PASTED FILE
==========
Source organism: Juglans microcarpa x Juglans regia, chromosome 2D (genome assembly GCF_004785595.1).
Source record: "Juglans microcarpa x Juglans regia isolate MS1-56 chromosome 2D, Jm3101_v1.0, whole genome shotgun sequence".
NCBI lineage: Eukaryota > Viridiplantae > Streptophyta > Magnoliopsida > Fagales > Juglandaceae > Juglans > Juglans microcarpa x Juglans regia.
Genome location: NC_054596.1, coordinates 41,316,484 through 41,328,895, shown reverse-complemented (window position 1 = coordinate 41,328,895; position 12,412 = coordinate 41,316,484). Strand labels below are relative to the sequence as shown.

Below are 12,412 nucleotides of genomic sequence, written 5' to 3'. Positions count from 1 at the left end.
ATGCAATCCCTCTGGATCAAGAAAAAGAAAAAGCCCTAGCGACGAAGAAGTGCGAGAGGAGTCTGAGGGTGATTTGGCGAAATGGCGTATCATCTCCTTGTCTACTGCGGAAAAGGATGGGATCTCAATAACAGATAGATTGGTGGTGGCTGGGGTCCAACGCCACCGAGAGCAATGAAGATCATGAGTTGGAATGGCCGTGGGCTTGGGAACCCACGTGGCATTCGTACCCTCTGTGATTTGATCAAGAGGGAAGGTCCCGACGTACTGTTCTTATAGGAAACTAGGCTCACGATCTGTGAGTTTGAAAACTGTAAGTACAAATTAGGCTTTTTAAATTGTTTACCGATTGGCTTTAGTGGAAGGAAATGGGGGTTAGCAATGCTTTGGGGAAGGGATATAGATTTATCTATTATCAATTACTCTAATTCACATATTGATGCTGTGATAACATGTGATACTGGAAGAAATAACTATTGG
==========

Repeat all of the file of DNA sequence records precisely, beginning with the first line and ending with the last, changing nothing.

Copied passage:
Source organism: Juglans microcarpa x Juglans regia, chromosome 2D (genome assembly GCF_004785595.1).
Source record: "Juglans microcarpa x Juglans regia isolate MS1-56 chromosome 2D, Jm3101_v1.0, whole genome shotgun sequence".
NCBI lineage: Eukaryota > Viridiplantae > Streptophyta > Magnoliopsida > Fagales > Juglandaceae > Juglans > Juglans microcarpa x Juglans regia.
Genome location: NC_054596.1, coordinates 41,316,484 through 41,328,895, shown reverse-complemented (window position 1 = coordinate 41,328,895; position 12,412 = coordinate 41,316,484). Strand labels below are relative to the sequence as shown.

Below are 12,412 nucleotides of genomic sequence, written 5' to 3'. Positions count from 1 at the left end.
ATGCAATCCCTCTGGATCAAGAAAAAGAAAAAGCCCTAGCGACGAAGAAGTGCGAGAGGAGTCTGAGGGTGATTTGGCGAAATGGCGTATCATCTCCTTGTCTACTGCGGAAAAGGATGGGATCTCAATAACAGATAGATTGGTGGTGGCTGGGGTCCAACGCCACCGAGAGCAATGAAGATCATGAGTTGGAATGGCCGTGGGCTTGGGAACCCACGTGGCATTCGTACCCTCTGTGATTTGATCAAGAGGGAAGGTCCCGACGTACTGTTCTTATAGGAAACTAGGCTCACGATCTGTGAGTTTGAAAACTGTAAGTACAAATTAGGCTTTTTAAATTGTTTACCGATTGGCTTTAGTGGAAGGAAATGGGGGTTAGCAATGCTTTGGGGAAGGGATATAGATTTATCTATTATCAATTACTCTAATTCACATATTGATGCTGTGATAACATGTGATACTGGAAGAAATAACTATTGG